Photo: HBO

Our Take: On the red carpet for the Oscars, Youssef wore a pin supporting Palestine and told reporters he hoped for an immediate ceasefire in Gaza. In those brief moments, he probably reached more viewers and more potential voters than he might through this hour of comedy.

But he also understands how divided we are as Americans, and that it’s not along the historical Mason-Dixon line that formed a shorthand for Civil War politics in the 1800s. No, now, as Youssef jokes, “the South is 25 minutes from wherever you think isn’t the South,” so even in parts of New York, the comedian can find himself too uncomfortable to take a phone call from his mother and speak to her in Arabic. That’s the America we live in now. And it’s a nation that’s no less hospitable to gay people than Palestine or Israel, Youssef reminds us. But if political debates in real life or online keep trying to divide us, how can one comedian be the key to bringing people together? Thinking back to the Biden campaign pressing Youssef to get out the vote in Michigan, where the Arab-American population is most concentrated, he can only respond bleakly: “Is it up to me? Am I the guy?” 

He might not have been the guy in 2020, when he was still questioning his faith and his place in both his Hulu series and in his stand-up. But four years later, he’s no longer struggling with his identity or his confidence. And Storer’s camerawork reflects this confidence, framing Youssef often for long shots in close-up, the comedian’s face bathed in the glow of the spotlight, so we can focus on him plainly and clearly.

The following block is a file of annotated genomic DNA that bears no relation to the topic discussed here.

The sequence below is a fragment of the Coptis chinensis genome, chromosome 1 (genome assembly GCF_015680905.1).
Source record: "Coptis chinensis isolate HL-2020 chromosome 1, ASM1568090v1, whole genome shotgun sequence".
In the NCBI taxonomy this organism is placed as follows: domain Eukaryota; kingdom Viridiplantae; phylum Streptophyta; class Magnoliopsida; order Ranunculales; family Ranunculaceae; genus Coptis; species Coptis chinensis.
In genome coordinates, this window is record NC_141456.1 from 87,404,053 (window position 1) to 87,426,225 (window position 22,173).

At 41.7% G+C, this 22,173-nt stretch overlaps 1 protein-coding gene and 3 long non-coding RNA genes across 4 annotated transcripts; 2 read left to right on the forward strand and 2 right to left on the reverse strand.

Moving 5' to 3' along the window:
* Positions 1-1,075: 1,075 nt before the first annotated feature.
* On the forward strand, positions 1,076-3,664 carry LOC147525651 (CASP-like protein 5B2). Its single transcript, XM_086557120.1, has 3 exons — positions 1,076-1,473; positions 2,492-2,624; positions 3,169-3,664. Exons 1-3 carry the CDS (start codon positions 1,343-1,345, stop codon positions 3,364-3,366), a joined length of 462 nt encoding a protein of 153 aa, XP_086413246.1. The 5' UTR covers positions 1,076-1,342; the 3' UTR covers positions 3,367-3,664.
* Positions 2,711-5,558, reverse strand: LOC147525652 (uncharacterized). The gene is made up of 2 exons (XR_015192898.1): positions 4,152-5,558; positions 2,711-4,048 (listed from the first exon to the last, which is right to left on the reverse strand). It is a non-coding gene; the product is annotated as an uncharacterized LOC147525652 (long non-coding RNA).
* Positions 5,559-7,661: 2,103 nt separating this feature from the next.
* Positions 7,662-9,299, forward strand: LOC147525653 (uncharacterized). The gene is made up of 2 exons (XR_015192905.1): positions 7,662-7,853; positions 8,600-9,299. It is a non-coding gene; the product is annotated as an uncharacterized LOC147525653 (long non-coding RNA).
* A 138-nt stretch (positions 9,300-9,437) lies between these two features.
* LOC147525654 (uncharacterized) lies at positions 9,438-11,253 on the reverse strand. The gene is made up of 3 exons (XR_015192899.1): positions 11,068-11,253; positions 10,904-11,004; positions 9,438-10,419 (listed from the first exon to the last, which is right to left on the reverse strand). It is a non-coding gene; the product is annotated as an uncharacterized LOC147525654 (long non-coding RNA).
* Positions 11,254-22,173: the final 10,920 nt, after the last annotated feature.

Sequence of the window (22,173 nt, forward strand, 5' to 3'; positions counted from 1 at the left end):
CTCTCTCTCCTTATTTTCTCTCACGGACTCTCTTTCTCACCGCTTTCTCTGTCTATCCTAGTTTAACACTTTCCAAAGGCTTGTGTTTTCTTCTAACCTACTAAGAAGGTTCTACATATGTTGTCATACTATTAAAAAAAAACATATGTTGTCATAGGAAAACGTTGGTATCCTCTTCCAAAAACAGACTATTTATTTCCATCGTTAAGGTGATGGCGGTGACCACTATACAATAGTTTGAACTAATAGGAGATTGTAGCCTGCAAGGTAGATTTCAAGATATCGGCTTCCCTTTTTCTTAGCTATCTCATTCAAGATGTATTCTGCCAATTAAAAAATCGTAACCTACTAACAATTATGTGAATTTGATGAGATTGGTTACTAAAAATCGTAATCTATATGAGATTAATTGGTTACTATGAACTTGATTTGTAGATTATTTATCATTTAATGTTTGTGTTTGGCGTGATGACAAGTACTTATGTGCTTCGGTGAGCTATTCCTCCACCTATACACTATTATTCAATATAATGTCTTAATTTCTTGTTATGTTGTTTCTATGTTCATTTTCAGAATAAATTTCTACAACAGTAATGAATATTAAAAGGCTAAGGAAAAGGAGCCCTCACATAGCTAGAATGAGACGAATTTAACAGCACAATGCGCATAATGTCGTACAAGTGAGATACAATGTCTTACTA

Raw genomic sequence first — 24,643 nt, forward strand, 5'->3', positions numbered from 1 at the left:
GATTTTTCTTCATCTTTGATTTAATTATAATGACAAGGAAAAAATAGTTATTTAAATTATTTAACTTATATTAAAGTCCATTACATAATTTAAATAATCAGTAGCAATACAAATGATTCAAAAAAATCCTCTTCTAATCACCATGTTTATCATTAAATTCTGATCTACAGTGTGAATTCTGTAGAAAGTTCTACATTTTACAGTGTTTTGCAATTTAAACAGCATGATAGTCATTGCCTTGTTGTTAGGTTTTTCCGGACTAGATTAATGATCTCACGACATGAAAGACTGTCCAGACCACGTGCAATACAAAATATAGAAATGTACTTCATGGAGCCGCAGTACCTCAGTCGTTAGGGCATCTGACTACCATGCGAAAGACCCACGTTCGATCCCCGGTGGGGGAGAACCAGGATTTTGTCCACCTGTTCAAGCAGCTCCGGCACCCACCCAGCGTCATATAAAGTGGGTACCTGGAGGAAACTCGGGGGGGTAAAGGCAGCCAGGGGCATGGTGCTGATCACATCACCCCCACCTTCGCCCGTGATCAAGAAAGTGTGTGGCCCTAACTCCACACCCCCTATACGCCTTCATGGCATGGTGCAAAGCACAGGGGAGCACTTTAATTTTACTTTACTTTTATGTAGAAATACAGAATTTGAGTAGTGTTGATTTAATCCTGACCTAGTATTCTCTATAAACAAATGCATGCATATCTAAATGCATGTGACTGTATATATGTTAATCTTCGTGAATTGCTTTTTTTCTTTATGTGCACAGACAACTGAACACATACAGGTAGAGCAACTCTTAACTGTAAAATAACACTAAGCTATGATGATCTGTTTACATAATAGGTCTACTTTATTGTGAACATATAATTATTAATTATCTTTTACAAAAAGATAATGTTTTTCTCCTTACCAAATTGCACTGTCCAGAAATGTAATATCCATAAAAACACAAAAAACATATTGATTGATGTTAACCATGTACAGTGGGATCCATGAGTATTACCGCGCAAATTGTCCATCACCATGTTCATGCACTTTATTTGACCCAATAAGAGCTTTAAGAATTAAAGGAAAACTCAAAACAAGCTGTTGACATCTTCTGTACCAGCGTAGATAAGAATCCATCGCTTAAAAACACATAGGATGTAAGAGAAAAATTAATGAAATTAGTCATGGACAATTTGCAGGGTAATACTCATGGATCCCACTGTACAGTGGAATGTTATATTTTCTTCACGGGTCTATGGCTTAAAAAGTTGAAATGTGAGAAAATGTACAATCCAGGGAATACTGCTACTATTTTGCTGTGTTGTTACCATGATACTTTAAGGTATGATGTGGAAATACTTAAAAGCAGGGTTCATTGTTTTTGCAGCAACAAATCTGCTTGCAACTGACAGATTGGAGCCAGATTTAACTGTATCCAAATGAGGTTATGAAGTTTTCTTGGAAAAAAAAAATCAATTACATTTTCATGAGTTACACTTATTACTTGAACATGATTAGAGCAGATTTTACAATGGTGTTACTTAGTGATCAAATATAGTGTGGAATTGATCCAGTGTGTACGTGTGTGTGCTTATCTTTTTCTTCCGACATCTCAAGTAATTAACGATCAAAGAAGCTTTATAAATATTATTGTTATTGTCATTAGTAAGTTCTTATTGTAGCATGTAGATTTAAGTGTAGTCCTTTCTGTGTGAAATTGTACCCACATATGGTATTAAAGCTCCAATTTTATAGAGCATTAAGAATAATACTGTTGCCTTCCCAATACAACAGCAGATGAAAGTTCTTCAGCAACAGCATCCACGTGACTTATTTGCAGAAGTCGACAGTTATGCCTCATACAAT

Youssef’s Ramy co-star, Steve Way, appears in the opening minute of the special to introduce him, matter-of-factly reminding us of his own struggles with muscular dystrophy, wishing he were dead, but since he’s not, he might as well be here to celebrate Youssef. And since we’re all here, some of us struggling much more than others with our personal circumstances or just struggling to make sense of the world’s calamities, we might as well be reminded just how much we have in common, and hope that helps carry us through.

Our Call: STREAM IT. No matter which flag we raise, no matter whom we pray to, there’s something fundamentally true about all of us wanting to feel safe, to be seen and heard, even if we grew up being taught and told about how different we all are. Youssef might not change your mind specifically about whom you’re voting for or what side you’re on politically, but hopefully he’ll get you thinking about how you engage with your friends, your families, and even with strangers, whether you’re on Instagram or at Olive Garden.

Sean L. McCarthy works the comedy beat. He also podcasts half-hour episodes with comedians revealing origin stories: The Comic’s Comic Presents Last Things First.

Source: Decider